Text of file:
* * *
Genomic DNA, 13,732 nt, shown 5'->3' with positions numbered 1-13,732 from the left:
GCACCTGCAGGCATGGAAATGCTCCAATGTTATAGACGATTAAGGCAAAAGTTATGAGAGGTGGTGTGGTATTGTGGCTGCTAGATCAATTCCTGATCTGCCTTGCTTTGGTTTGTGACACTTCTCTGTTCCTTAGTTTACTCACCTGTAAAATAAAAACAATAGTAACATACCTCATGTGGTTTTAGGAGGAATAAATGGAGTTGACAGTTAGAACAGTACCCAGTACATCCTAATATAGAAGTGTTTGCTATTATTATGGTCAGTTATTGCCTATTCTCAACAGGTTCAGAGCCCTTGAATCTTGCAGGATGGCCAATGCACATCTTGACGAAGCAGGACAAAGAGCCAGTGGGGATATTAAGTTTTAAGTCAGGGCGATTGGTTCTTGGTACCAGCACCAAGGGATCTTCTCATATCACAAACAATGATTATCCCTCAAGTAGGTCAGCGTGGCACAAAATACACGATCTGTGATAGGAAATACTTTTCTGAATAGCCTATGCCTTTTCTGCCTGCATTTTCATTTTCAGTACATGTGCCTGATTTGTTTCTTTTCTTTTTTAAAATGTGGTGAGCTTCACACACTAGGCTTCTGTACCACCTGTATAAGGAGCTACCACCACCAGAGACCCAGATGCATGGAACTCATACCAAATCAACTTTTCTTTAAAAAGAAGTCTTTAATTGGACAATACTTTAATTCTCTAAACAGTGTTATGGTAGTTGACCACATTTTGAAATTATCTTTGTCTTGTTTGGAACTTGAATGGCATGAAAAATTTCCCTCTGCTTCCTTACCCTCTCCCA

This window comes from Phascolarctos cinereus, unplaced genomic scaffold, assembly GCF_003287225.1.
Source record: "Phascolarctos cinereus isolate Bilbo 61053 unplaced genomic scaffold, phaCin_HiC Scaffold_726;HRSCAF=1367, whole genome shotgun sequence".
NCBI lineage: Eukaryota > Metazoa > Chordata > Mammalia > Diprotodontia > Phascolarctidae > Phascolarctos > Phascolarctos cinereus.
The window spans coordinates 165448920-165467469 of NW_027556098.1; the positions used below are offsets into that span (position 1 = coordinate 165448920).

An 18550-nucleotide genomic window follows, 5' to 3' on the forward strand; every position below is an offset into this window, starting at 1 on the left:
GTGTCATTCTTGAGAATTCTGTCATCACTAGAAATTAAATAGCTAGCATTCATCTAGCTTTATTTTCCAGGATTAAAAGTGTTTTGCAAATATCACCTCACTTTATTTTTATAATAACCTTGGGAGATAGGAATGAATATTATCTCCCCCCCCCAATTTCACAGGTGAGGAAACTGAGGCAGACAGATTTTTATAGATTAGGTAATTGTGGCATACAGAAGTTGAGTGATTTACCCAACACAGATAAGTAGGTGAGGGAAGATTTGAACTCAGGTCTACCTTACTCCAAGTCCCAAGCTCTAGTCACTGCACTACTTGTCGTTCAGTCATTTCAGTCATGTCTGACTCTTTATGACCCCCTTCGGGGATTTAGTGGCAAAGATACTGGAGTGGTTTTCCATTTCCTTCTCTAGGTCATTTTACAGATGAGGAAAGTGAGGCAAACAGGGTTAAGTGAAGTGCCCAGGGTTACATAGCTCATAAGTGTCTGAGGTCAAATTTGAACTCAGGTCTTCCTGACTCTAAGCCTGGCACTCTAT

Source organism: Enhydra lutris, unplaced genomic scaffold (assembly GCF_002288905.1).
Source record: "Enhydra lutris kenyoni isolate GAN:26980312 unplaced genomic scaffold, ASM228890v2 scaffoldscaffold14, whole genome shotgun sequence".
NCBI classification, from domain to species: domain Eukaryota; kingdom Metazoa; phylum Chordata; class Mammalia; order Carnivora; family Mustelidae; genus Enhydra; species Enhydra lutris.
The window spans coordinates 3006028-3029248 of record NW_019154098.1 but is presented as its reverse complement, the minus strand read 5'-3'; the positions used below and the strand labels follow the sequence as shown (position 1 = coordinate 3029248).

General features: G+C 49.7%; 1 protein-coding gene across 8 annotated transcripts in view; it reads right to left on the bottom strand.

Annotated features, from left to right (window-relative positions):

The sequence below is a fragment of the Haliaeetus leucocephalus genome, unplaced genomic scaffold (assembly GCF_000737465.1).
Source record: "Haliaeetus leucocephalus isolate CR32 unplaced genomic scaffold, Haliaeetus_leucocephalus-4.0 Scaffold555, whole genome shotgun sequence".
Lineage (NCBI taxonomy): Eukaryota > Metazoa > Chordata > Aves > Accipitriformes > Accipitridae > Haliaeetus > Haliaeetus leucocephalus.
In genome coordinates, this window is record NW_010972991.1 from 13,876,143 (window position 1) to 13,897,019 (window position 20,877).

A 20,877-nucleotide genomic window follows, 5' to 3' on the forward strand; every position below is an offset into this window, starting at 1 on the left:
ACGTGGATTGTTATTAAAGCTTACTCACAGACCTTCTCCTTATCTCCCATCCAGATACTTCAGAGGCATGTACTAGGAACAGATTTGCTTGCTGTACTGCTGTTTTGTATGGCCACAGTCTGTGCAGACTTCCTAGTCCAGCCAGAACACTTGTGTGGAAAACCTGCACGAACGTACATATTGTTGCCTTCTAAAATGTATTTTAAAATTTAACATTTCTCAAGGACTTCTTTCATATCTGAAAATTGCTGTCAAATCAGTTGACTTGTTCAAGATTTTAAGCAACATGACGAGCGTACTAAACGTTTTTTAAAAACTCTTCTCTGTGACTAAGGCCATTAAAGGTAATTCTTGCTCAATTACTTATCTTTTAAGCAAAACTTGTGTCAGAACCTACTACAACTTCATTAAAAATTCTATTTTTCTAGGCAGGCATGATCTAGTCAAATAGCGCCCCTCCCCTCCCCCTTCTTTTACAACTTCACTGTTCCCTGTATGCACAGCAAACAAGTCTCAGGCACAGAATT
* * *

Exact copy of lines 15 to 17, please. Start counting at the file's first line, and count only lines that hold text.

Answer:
The sequence below is a fragment of the Haliaeetus leucocephalus genome, unplaced genomic scaffold (assembly GCF_000737465.1).
Source record: "Haliaeetus leucocephalus isolate CR32 unplaced genomic scaffold, Haliaeetus_leucocephalus-4.0 Scaffold555, whole genome shotgun sequence".
Lineage (NCBI taxonomy): Eukaryota > Metazoa > Chordata > Aves > Accipitriformes > Accipitridae > Haliaeetus > Haliaeetus leucocephalus.